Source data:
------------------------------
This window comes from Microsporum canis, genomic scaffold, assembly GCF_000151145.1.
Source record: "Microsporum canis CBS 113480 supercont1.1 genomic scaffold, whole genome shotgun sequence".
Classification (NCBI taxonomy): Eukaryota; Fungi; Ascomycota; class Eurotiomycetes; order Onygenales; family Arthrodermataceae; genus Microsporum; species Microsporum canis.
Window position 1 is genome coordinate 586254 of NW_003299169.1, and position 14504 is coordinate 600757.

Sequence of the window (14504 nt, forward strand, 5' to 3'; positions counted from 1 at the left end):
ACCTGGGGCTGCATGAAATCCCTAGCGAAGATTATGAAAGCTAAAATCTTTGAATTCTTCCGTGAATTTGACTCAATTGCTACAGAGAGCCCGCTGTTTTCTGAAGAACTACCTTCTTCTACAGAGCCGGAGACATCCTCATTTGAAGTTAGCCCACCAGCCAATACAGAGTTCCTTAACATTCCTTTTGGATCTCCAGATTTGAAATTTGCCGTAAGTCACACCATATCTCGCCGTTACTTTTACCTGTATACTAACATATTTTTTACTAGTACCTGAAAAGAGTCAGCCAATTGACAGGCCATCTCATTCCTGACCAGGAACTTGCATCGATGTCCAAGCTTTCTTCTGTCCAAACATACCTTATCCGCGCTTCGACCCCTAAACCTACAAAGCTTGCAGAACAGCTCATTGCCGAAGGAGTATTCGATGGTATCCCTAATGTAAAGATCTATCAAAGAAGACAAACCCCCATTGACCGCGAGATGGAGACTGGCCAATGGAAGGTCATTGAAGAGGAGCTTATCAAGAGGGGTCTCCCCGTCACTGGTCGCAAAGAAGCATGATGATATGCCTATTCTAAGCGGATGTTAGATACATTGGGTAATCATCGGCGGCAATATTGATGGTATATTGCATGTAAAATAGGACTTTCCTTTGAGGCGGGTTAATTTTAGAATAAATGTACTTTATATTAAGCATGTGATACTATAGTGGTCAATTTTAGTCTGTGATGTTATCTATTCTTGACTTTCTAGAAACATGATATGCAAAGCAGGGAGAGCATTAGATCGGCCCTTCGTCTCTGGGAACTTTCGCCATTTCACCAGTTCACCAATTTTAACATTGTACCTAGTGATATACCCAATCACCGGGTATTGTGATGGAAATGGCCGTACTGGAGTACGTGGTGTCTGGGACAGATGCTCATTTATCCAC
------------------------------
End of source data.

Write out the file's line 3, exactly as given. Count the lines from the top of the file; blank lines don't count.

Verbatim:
Classification (NCBI taxonomy): Eukaryota; Fungi; Ascomycota; class Eurotiomycetes; order Onygenales; family Arthrodermataceae; genus Microsporum; species Microsporum canis.